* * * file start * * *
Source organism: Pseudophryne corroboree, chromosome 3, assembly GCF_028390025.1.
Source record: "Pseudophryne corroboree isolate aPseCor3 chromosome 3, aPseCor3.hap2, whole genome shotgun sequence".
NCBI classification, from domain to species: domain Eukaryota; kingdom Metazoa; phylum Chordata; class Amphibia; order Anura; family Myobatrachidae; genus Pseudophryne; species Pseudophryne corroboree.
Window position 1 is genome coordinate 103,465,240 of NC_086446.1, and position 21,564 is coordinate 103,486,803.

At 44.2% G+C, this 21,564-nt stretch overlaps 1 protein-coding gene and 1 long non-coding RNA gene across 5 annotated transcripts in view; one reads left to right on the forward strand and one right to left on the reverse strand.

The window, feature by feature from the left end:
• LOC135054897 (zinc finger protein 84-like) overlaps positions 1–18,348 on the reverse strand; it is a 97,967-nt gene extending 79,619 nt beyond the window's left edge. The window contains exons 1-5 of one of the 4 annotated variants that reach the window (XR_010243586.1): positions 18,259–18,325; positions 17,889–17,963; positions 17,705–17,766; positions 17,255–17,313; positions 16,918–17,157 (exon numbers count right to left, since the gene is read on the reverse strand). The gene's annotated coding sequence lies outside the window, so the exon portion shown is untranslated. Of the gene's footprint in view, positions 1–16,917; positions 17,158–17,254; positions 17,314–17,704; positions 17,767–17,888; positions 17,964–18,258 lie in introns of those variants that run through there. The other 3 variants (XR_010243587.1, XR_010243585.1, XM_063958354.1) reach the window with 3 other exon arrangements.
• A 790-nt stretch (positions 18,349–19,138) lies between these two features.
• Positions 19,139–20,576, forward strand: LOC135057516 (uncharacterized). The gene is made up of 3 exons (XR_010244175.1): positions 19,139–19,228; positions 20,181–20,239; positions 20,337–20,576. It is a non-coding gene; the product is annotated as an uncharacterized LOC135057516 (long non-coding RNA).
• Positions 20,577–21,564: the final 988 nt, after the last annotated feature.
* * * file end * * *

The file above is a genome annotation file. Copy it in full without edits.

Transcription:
Source organism: Pseudophryne corroboree, chromosome 3, assembly GCF_028390025.1.
Source record: "Pseudophryne corroboree isolate aPseCor3 chromosome 3, aPseCor3.hap2, whole genome shotgun sequence".
NCBI classification, from domain to species: domain Eukaryota; kingdom Metazoa; phylum Chordata; class Amphibia; order Anura; family Myobatrachidae; genus Pseudophryne; species Pseudophryne corroboree.
Window position 1 is genome coordinate 103,465,240 of NC_086446.1, and position 21,564 is coordinate 103,486,803.

At 44.2% G+C, this 21,564-nt stretch overlaps 1 protein-coding gene and 1 long non-coding RNA gene across 5 annotated transcripts in view; one reads left to right on the forward strand and one right to left on the reverse strand.

The window, feature by feature from the left end:
• LOC135054897 (zinc finger protein 84-like) overlaps positions 1–18,348 on the reverse strand; it is a 97,967-nt gene extending 79,619 nt beyond the window's left edge. The window contains exons 1-5 of one of the 4 annotated variants that reach the window (XR_010243586.1): positions 18,259–18,325; positions 17,889–17,963; positions 17,705–17,766; positions 17,255–17,313; positions 16,918–17,157 (exon numbers count right to left, since the gene is read on the reverse strand). The gene's annotated coding sequence lies outside the window, so the exon portion shown is untranslated. Of the gene's footprint in view, positions 1–16,917; positions 17,158–17,254; positions 17,314–17,704; positions 17,767–17,888; positions 17,964–18,258 lie in introns of those variants that run through there. The other 3 variants (XR_010243587.1, XR_010243585.1, XM_063958354.1) reach the window with 3 other exon arrangements.
• A 790-nt stretch (positions 18,349–19,138) lies between these two features.
• Positions 19,139–20,576, forward strand: LOC135057516 (uncharacterized). The gene is made up of 3 exons (XR_010244175.1): positions 19,139–19,228; positions 20,181–20,239; positions 20,337–20,576. It is a non-coding gene; the product is annotated as an uncharacterized LOC135057516 (long non-coding RNA).
• Positions 20,577–21,564: the final 988 nt, after the last annotated feature.